Friday, March 29, 2013

The Lorax Movie Review

When The Lorax (2012) hit theaters I heard a lot of people talking about how they had never heard of, or were unfamiliar with Dr. Seuss' book, The Lorax. That surprised me since I remember having it read to me as early as Kindergarten and seeing the 1972 animated TV special dozens of times. Oh, well. Maybe the movie will inspire people to go read the book.
In a walled in city of Thneed-Ville, where everything is artificial and even the air is a commodity, a boy named Ted (Zac Efron) hopes to win the heart of his dream girl, Audrey (Taylor Swift).  When he learns of her wishes to see a real tree, Ted seeks out The Once-ler (Ed Helms), a ruined old businessman outside of town in a stark wasteland. Upon hearing of how the hermit gave into his greed for profits and devastated the land over the protests of the forest guardian, The Lorax (Danny DeVito), Ted is inspired to undo the disaster. However, the greedy Mayor of Thneed-ville, Aloysius O'Hare (Rob Riggle), has made his fortune exploiting the environmental collapse and is determined to stop the boy from undermining his business. Ted ventures out to restore the devastated landscape with the help of Audry, his mother (Jenny Slate), and his Grammy Norma (Betty White) while eluding the ever watchful Mr. O'Hare.
The trailer for The Lorax (and probably my summary there) leads us to think that the bulk of the story revolves around Ted and Audrey. Their story is pertinent, but the bulk of the story revolved around the young aspiring entrepreneur, The Once-ler, and how he started his business making and selling Thneeds, and his conflict of interests with The Lorax. That story is told in flashbacks while Ted's present-day story effectuates the unfolding back-story. It's a neat storytelling device that worked well in the movie.
The thing that bugged me about The Lorax was they did a lot of stunts to pad the length of the movie. There were musical numbers that did nothing to move the story forward; most weren't even catchy. There were only two musical numbers that were useful in any way. The first was the opening song that described Thneed-Ville, how there is no nature in it, and how there's lots of things to distract people from environmental awareness. The other was about The Once-ler trying to convince himself that his business practices weren't so bad. Every other song was about something which was already established and they seemed to do the musical number out of a sense of obligation. Just because it's a musical, you don't have to do a 3 minute song for every little piece of plot development. There were also cute forest animals doing cute things that we spent a lot of time focusing on before the scene got going. It was cute and funny, yeah, but they did too much of it and it seemed to be there for no reason other than to extend the length of the movie.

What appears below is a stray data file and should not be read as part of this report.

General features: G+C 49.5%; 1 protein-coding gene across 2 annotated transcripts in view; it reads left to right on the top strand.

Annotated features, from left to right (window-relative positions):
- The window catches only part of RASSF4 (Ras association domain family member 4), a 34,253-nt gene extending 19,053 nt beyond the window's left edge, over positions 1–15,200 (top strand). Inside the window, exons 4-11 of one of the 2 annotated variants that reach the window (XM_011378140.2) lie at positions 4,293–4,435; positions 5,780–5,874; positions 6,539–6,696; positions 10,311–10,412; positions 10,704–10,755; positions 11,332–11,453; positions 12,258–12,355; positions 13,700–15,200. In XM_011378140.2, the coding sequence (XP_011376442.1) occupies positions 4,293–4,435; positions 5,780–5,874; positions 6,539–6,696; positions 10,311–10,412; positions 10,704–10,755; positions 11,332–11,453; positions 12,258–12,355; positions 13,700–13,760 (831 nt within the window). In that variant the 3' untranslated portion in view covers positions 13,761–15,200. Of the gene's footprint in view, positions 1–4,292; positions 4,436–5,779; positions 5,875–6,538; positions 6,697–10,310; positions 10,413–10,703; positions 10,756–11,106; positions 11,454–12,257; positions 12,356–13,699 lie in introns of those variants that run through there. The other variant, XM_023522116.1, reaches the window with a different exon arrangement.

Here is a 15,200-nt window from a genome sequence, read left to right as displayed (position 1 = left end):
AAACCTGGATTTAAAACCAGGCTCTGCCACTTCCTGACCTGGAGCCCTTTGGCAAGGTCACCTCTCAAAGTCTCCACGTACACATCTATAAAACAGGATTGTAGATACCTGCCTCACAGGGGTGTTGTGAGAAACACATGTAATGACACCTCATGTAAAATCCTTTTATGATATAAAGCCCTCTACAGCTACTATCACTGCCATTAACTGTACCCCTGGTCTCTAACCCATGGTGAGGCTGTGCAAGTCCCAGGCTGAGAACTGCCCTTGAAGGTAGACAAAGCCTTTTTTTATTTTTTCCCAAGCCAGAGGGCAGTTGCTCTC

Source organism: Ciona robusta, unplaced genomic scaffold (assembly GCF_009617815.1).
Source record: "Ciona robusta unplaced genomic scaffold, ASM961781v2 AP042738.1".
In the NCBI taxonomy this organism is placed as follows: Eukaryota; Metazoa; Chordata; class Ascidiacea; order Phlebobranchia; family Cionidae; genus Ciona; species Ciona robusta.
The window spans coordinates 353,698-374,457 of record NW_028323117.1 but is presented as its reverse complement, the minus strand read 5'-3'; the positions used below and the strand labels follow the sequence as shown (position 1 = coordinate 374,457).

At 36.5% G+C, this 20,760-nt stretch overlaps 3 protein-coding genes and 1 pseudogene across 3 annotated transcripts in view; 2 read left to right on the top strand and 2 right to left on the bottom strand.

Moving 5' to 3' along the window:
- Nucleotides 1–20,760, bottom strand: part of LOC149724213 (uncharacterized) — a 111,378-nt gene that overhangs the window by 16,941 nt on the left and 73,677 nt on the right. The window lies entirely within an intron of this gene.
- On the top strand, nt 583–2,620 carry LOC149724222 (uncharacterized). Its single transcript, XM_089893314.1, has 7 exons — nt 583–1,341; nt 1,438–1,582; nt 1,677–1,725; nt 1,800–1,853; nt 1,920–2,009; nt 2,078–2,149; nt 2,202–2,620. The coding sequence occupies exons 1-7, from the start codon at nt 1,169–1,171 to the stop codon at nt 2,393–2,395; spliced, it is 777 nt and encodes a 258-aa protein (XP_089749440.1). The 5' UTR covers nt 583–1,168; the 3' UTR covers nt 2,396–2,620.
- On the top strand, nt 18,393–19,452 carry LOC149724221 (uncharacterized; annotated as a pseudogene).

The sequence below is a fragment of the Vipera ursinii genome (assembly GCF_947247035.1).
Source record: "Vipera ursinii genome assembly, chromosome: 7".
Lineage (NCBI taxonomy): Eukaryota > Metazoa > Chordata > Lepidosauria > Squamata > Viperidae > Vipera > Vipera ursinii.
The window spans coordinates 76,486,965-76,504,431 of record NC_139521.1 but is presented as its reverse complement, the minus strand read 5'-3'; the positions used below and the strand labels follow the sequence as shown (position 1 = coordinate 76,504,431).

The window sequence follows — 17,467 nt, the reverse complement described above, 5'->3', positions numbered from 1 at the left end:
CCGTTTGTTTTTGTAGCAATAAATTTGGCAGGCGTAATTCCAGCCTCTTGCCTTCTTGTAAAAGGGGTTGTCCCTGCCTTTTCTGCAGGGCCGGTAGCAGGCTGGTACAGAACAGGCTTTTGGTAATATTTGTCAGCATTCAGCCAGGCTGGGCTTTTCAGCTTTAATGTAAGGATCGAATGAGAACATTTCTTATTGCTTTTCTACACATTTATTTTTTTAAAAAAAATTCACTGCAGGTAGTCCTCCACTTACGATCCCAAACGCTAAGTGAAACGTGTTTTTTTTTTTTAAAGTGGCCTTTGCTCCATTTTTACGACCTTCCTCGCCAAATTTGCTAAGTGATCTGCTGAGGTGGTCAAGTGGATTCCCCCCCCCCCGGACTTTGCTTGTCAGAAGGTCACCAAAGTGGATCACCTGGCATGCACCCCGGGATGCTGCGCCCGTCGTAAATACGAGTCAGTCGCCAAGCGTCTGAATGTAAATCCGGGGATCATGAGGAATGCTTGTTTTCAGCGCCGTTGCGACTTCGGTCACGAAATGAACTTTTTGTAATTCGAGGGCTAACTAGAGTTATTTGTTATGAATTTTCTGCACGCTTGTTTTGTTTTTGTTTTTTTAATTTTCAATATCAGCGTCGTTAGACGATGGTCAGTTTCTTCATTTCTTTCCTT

The Lorax was released theatrically in 3D. I watched it on instant play on NetFlix. There were lots of scenes that were clearly meant to showcase some 3D effects, including things that obviously were meant to pop out at the audience, and several first-person shots during roller-coaster-like chase scenes. I'm sure it was impressive in 3D, but in a 2D format it looked like those scenes were specifically tailored to add three or four extra dollars to movie ticket costs. From an artistic standpoint, that says to me that box office sales were more important to the producers that showcasing a story through a unique art medium. That is sloppy movie making.
A lot of people were kicking up a stink about the environmentalist message in The Lorax. Yeah, don't wipe out the trees, but I think there's more to it than just the tree-hugging cautionary tale. Under that overt layer of theme I felt there were more subtle themes that were well incorporated. What is the price of success? Are you willing to sell your soul for that success? If you do, will it feel fulfilling to you? Another theme touched on corporate greed and the hazard of flooding the market with your products. Heed the words of The Lorax, Angry Birds! The story is about a young man driven to succeed by his family and he takes it too far; I felt that was more of The Lorax's theme than it was about convincing your kids to be tree-hugging hippies as Fox News was trying to prophesy.
The Lorax wasn't a bad movie. It had some pacing issues what with the extra antics and musical numbers to pad the length of the movie. It was kind of fun and exhibited some stellar animation. It feels a bit preachy at times, but like I said the underlying themes are more interesting than the more overt environmentalist theme. It's amusing and I'm sure young viewers will enjoy it a lot. Frankly, I thought the old thirty-minute TV Special was better than this hour and a half CGI-fest.

What is your favorite Dr. Seuss book or movie? Comment below and tell me why!

Tuesday, March 26, 2013

Seven Pounds Movie Review